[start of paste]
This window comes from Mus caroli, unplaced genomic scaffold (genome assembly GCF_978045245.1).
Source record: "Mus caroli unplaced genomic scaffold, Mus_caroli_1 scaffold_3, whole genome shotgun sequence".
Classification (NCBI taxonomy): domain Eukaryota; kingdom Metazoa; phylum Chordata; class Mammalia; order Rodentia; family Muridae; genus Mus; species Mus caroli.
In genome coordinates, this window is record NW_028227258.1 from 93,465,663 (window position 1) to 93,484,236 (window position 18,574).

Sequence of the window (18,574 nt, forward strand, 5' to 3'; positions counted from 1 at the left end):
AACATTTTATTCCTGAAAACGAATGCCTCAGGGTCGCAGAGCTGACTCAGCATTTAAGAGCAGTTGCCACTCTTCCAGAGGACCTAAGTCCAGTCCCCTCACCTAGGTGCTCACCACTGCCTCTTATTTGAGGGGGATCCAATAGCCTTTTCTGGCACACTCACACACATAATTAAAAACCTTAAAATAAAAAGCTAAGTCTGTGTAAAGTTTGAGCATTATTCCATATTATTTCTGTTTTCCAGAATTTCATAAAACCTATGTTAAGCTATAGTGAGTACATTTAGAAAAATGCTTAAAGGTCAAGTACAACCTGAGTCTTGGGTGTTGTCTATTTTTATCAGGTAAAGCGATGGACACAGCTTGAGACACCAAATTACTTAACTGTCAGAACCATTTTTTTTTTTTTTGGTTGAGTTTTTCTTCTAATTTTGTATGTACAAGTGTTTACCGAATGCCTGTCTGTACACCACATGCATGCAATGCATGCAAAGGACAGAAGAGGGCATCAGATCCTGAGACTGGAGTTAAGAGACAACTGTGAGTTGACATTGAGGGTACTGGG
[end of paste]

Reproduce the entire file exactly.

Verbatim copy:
This window comes from Mus caroli, unplaced genomic scaffold (genome assembly GCF_978045245.1).
Source record: "Mus caroli unplaced genomic scaffold, Mus_caroli_1 scaffold_3, whole genome shotgun sequence".
Classification (NCBI taxonomy): domain Eukaryota; kingdom Metazoa; phylum Chordata; class Mammalia; order Rodentia; family Muridae; genus Mus; species Mus caroli.
In genome coordinates, this window is record NW_028227258.1 from 93,465,663 (window position 1) to 93,484,236 (window position 18,574).

Sequence of the window (18,574 nt, forward strand, 5' to 3'; positions counted from 1 at the left end):
AACATTTTATTCCTGAAAACGAATGCCTCAGGGTCGCAGAGCTGACTCAGCATTTAAGAGCAGTTGCCACTCTTCCAGAGGACCTAAGTCCAGTCCCCTCACCTAGGTGCTCACCACTGCCTCTTATTTGAGGGGGATCCAATAGCCTTTTCTGGCACACTCACACACATAATTAAAAACCTTAAAATAAAAAGCTAAGTCTGTGTAAAGTTTGAGCATTATTCCATATTATTTCTGTTTTCCAGAATTTCATAAAACCTATGTTAAGCTATAGTGAGTACATTTAGAAAAATGCTTAAAGGTCAAGTACAACCTGAGTCTTGGGTGTTGTCTATTTTTATCAGGTAAAGCGATGGACACAGCTTGAGACACCAAATTACTTAACTGTCAGAACCATTTTTTTTTTTTTTGGTTGAGTTTTTCTTCTAATTTTGTATGTACAAGTGTTTACCGAATGCCTGTCTGTACACCACATGCATGCAATGCATGCAAAGGACAGAAGAGGGCATCAGATCCTGAGACTGGAGTTAAGAGACAACTGTGAGTTGACATTGAGGGTACTGGG